Scripps Ranch

Scripps Ranch Restaurant Owner Fears Housing Project Will Doom His Business

A supportive housing project targeted planned to replace an old park-and-ride lot could eliminate valuable evening parking for nearby businesses

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The owners of a long-time Scripps Ranch community restaurant fear a supportive housing unit planned by San Diego Mayor Kevin Faulconer could jeopardize the livelihood of their restaurant and other nearby businesses.

An old park-and-ride lot has been pegged for the project, which will create 60 housing units for seniors and veterans. But the building will eliminate 120 parking spaces, some of which are used by the restaurant and other businesses after 4 p.m.

“It’s very frustrating, but the bottom line is we’re trying to save our business. We’re trying to survive in these very difficult times. If you take our parking away, there’s no way we can survive,” said Yannis Pihas, owner of Yanni’s Restaurant on Scripps Highland Drive.

The park-and-ride is located just east of Interstate 15 off Scripps Poway Parkway. The supportive housing project is part of Mayor Faulconer’s Community Action Plan on Homelessness.

“There is a great need in our community for housing that gives folks a real chance to have a place of their own, but also the support system they need to stay housed. This public-private partnership will help transform these vacant City-owned properties into opportunities that will change the lives of so many of our fellow San Diegans for the better,” Faulconer said in a statement.

Pihas, and his wife Denise support the project, but they say there has been little information shared with the community and they haven't been given an opportunity to discuss their parking concerns with city officials.

“We don’t feel like there’s been any communication from the offices to say, this is what we’re going to do, it’s going to be a win-win for everybody, we’re excited about building this,” said Denis Pihas.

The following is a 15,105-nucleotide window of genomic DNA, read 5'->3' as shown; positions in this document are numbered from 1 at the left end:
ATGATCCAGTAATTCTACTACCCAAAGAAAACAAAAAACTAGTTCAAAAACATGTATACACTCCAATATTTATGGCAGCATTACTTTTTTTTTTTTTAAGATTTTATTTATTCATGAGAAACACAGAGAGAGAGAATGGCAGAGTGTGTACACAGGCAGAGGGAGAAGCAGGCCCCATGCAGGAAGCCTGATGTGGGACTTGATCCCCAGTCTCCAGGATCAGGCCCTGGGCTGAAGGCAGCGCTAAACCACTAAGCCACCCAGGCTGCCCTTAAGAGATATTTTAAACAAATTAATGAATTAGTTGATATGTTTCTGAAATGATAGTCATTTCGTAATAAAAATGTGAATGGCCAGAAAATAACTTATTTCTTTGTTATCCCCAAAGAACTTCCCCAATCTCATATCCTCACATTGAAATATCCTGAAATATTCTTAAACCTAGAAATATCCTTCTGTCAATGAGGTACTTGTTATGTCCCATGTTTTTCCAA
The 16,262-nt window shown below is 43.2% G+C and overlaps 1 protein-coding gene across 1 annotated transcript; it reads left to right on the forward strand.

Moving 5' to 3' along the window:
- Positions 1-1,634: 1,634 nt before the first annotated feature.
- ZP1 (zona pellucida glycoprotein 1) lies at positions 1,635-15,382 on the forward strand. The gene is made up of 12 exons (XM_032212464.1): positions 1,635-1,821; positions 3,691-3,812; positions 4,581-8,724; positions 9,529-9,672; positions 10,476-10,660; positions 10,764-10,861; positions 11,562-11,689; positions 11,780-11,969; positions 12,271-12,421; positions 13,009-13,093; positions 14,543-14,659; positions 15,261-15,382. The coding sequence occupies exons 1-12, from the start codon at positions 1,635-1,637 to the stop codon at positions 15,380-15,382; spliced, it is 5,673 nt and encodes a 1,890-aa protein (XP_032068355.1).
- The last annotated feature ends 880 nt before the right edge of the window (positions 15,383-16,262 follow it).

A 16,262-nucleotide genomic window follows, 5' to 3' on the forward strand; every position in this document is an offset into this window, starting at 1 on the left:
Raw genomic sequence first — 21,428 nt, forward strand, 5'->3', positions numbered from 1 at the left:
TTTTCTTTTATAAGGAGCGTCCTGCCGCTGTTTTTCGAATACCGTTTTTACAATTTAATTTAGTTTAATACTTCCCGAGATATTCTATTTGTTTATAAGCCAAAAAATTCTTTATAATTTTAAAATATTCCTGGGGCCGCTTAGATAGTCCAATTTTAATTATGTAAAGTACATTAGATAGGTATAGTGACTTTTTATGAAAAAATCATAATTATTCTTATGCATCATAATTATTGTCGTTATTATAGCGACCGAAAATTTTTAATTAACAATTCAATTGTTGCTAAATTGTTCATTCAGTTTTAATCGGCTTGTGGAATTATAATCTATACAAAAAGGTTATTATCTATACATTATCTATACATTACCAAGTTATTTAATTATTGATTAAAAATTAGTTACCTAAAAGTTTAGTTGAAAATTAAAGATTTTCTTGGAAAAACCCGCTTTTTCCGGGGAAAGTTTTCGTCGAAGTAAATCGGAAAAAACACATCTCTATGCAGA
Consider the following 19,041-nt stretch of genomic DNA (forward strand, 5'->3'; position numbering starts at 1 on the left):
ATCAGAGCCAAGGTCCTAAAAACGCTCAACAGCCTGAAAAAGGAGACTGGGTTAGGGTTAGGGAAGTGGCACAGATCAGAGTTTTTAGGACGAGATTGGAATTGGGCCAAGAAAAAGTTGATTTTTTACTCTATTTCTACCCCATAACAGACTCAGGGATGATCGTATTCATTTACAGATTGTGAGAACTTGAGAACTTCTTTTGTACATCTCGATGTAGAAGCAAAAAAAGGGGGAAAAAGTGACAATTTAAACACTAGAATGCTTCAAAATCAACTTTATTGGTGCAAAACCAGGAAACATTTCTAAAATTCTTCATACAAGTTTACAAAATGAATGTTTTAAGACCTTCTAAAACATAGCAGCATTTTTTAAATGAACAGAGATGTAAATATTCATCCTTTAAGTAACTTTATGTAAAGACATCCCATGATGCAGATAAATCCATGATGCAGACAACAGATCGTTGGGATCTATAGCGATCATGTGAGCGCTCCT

Also at issue, according to the Pihas, is whether the city can actually use the 1.4-acre piece of land for anything other than a park-and-ride. According to the Denise Pihas, the park-and-ride designation is built into the community master plan.

A city spokesperson said the master plan, or CC&R’s, do not preclude use of the city-owned property for permanent supportive housing.

“The property within the Scripps Ranch community was acquired by the City of San Diego for use as a Park and Ride and is not subject to the Declaration of Covenants, Conditions and Restrictions and Reservation (CC&Rs) of Easements for the Scripps Gateway Freeway Center,” said city spokesperson Scott Robinson.

Robinson also said parking requirements have changed considerably since the original development and a new analysis of the shopping center’s needs may result in determining the parking can be accommodated entirely on site.

“You need to address the parking needs of the residents and the surrounding businesses, it needs to be a win-win situation, it needs to respect the existing businesses,” said Yannis Pihas.

The controversy only adds to an agonizing business year for the Pihases. Because of the pandemic, they say they’ve had to let go of 20 employees and are still recovering from an initial 60% to 75% decrease in business.

“We’ll do whatever it takes to survive, but again, to have the parking taken away is like closing our business, for no apparent reason," said Yannis Pihas.

The Mayor's office says plans for several supportive housing projects are still being finalized. They will then be forwarded to the city council for approval, probably early next year.

Robinson said the council will take community input into account when considering the proposal.   

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